“There is no uniform code of conduct for art merchants. It is rare for them to explain or negotiate the workings of their relationships,” said Orford. “Most artists lack confidence and leverage. Money is a powerful means of control and it suits art merchants to keep their relationships as unstructured as possible for optimum commercial flexibility,” he said.
As a result, contracts are fundamental in any jurisdiction, said Alexander Horsler, art specialist at Russell Kaplan Auctioneers. “There is no getting away from that,” he said. “A verbal agreement can be binding in South African law, but it may be difficult to enforce the rights arising from such an agreement. So it’s extremely bad form to conduct business in the art world by way of verbal agreement. In fact, it should never happen,” Horsler said.
It is unclear what will happen to the thousands of contested works allegedly still at Art Eye Gallery. Several artists, including the sculptor Carol Hamman, said they took matters into their own hands and retrieved works off the gallery floor, with the help of friends. Hamman said she was confronted by armed guards, but managed to get away with the majority of her work. Selmon said he was planning on “suing her for theft”.
Regarding Mammes’s Facebook post and the conflict over storage fees, Selmon said he didn’t care about getting paid; he was simply trying to teach the young artist a lesson.
“It wasn’t because I thought I was going to get the money,” Selmon said. “It was because I wanted him to take responsibility, after [all these] years.”
How you can protect yourself as an artist
Art dealers are the major point of contact between artists and collectors, critics and institutions, says Orford. So their role in your career is critical, and your relationships with art dealers need to be carefully and professionally managed.
Start with defining your relationship in a contract. Whether you are consigning your work to a gallery or an auction house, or signing up with an agent or representative to promote you, insist that all the terms of the engagement are written into a formal contract agreement and signed by you and the other party. Read the contract carefully before signing and ask for clarification on anything that you don’t understand.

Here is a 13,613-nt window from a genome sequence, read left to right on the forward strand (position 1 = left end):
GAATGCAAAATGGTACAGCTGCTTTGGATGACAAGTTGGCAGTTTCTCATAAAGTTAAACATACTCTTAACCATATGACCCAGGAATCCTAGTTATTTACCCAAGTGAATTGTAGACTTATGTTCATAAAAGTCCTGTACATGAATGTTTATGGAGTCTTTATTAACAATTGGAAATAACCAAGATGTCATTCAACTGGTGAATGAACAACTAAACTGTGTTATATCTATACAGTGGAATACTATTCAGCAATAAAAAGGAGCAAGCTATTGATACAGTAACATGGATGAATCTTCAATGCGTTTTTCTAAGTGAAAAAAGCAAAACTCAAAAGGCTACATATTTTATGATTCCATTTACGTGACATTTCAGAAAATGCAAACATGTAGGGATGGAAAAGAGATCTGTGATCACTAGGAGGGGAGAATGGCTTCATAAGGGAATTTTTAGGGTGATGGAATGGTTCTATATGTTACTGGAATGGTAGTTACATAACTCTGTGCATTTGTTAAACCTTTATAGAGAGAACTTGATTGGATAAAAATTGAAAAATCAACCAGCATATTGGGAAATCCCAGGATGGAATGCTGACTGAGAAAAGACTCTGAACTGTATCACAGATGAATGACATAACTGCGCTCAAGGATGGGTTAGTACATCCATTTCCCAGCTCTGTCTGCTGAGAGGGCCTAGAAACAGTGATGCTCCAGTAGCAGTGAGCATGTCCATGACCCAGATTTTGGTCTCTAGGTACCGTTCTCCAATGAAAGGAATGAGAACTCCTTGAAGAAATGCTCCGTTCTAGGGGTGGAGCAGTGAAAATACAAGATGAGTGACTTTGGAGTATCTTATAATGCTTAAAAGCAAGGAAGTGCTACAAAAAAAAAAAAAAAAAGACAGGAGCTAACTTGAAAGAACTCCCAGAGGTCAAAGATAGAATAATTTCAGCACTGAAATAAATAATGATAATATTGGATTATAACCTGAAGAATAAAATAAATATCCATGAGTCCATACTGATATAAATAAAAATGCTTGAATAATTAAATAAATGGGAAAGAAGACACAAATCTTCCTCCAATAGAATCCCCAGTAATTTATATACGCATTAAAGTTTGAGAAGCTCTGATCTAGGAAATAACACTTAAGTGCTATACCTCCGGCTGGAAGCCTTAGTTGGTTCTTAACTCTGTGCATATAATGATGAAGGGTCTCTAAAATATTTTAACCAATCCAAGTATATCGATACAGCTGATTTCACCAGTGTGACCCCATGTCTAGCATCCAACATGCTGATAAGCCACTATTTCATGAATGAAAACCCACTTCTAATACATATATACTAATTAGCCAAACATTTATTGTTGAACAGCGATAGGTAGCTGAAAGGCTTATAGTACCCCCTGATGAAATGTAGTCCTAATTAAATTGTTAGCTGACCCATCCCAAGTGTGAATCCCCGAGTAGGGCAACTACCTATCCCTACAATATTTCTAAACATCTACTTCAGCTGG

Contracts are flexible, because either party can ask to change the terms at any stage. But they also offer protection, because both parties need to agree to those changes, says Orford. You may never need to consult your contract again once it’s signed but, if your relationship with a dealer breaks down, you’ll be glad to have everything in writing to navigate whatever happens next.
Don’t accept verbal agreements. “This can be a pitfall for an artist who does not understand the importance of getting things in writing, or who may be gullible enough to trust in the ‘good intentions’ of the other party,” says Horsler. If a seller refuses to go through the process of drawing up a contract with you before you hand over your art, you should consider walking away from the deal and finding a representative willing to interact with integrity and transparency.
Once the relationship is formalised on terms you’re happy with, keep a careful and detailed written record of all the artworks that are leaving your studio, even if the seller is doing the same thing. That way, you can compare notes if necessary, or question differences in records. “As the agent it is my responsibility to provide an inventory of the items I have to sell on behalf of the seller; to explicitly state what my commission will be and to explicitly state what price the artwork will be marketed at,” says Horsler.
Make sure you get a receipt, consignment slip or some other proof of transaction for every artwork you let go of. Take a picture of it and save it in an organised folder so that you can refer to it later if you need to. DM168
This story first appeared in our weekly Daily Maverick 168 newspaper which is available for free to Pick n Pay Smart Shoppers at these Pick n Pay stores.